Herb Brooks and a bunch of college hockey players beat the Red Army’s team! Case closed.
All right, maybe there’s a little more to say than that. A minor bruhaha erupted below this post over the possibility of miracles in our day, and it is a question worth addressing.
Let’s start with St. Augustine: “I never have any difficulty believing in miracles, since I experienced the miracle of a change in my own heart.” C.S. Lewis reflects something similar when he writes, “The central miracle asserted by Christians is the Incarnation. They say that God became Man. Every other miracle prepared the way for this, or results from this” (Miracles, 173). In other words, Christianity necessarily entails a belief in the possibility of miracles. That much is clear. It’s also where things begin to get murky.
Before we go any further we also ought to define what we mean by “miracle.” The definition I will use here is as follows: A miracle is an event or occurence that is not explicable by natural or scientific laws and is therefore considered to be the work of a divine agency.” This is an important definition because, admittedly, lots of things are described by the word “miracle” these days that are certainly not miraculous. Indeed, the word “miracle” has become badly watered-down. The “Miracle on Ice” was awesome, but not a miracle. Beautiful sunsets are not a miracle. They are wondrous. They are marvelous. They are not miraculous. The birth of my children was amazing. Jaw-dropping. Unspeakably fascinating and bedazzling. It was not miraculous, because it was completely explainable by the natural and scientific. So, we would do well to limit our “It was a miracle“-talk to things that really are miraculous, or else we’ll be contributing to the vulgarization of the word.
There are a few other considerations that need to shape any conversation about the possibility of modern day miracles:
1. We should all admit that experience plays a significant role in determining our view on miracles. If you’ve never seen one, you will be less likely to believe in the possibility of one—regardless of what anyone else says. If you are confident that you’ve seen one, you will be much more likely to believe in them—regardless of what anyone else says. A commonly cited historical example of this involves the great Princetonian theologian, B.B. Warfield. Warfield’s wife was struck by lightning on their honeymoon and, despite the earnest and faithful prayers of her husband, remained an invalid for the rest of her life. It is little wonder, however strong his arguments might be, that he famously argued that “[Miraculous gifts] were not for the possession of the primitive Christian as such; nor for that matter of the Apostolic Church or the Apostolic Age for themselves; they were distinctively the authentication of the Apostles. They were part of the credentials of the apostles as the authoritative agents of God in founding the church. Their function thus confirmed them to distinctively the Apostolic Church, and they necessarily passed away with it” (Counterfeit Miracles, 6).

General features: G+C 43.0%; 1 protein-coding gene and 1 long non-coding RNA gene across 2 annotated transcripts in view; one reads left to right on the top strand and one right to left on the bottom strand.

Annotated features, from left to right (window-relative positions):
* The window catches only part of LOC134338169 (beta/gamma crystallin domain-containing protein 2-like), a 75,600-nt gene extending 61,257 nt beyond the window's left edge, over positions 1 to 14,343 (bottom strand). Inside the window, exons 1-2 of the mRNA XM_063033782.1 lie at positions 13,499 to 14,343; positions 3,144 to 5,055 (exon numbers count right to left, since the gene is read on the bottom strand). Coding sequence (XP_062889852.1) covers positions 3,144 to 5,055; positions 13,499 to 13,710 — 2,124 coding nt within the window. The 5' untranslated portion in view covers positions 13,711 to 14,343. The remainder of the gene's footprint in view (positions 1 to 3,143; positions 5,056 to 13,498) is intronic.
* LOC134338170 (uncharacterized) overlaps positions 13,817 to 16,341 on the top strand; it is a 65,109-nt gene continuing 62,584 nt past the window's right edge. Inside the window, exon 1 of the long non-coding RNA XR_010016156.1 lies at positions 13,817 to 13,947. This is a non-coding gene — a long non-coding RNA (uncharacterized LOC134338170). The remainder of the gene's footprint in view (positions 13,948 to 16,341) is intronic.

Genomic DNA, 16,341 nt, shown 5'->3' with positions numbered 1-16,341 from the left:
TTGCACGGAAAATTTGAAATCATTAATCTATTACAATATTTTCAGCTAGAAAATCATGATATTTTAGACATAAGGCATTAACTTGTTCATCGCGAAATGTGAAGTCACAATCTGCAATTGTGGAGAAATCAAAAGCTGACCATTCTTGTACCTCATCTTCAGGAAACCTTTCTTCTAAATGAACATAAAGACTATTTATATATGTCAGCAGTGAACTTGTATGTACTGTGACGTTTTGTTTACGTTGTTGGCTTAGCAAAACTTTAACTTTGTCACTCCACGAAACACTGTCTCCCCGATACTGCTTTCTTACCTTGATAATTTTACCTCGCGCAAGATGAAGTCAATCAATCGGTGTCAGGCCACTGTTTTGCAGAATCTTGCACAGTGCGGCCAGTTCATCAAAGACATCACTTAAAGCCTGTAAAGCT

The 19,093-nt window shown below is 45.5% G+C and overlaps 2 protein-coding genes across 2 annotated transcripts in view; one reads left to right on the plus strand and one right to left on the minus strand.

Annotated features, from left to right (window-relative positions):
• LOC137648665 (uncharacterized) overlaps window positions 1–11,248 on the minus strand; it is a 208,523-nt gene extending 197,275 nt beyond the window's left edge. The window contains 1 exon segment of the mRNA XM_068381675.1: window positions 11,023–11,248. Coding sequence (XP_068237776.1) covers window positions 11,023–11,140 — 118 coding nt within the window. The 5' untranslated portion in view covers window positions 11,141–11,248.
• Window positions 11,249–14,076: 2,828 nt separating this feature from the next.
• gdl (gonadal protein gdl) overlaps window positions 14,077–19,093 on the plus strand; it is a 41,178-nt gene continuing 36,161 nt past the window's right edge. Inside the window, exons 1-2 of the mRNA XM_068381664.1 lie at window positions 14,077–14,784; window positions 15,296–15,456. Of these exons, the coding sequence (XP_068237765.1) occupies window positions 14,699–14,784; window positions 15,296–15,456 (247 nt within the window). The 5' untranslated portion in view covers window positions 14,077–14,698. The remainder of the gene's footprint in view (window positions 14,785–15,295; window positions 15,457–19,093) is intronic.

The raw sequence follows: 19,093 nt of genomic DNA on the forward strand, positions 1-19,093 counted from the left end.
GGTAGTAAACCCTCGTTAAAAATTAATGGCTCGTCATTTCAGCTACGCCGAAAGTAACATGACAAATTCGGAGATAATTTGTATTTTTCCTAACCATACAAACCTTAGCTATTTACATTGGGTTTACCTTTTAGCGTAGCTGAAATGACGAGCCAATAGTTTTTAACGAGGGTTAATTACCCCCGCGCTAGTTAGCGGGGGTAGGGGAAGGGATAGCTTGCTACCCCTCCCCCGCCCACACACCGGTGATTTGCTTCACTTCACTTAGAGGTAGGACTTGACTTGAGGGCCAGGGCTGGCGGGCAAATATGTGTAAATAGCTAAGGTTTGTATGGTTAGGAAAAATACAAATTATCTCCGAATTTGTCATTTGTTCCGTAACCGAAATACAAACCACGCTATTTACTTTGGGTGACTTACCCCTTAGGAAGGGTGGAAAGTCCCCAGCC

2. We should all admit that our context and culture plays a role in determining our view on miracles. To a certain extent, we are all inescapably shaped by our culture and its predominant epistemology. If you have a Enlightenment-shaped, modernistic mindset, you will have a high degree of confidence in the ability of the scientific method to explain everything observable without the assistance of “miraculous” explanations. On the other hand, if you have a pre-modern worldview (like most of the world outside of Europe and the U.S.) or if you have a post-modern worldview (like a rapidly increasing number of people in Europe and the U.S.) then you will have a lower degree of confidence in the ability of science to explain everything observable in such a way that “proof” can be mustered to explain everything. In other words, if you are the sort of person who demands indisputable proof before you will believe anything, it’s unlikely that you’ll believe in miracles.
3. All believers should admit that God is capable of performing miracles whenever He pleases. This is not a question of whether God is capable of performing miracles through human instrumentality, but whether he continues to do so. For that reason arguments of this sort: “Miracles can to happen, because God is still God and He can do whatever he wants to do!” are not valid. This does not address the question of whether the God that is is still in the business of performing miracles through human agents.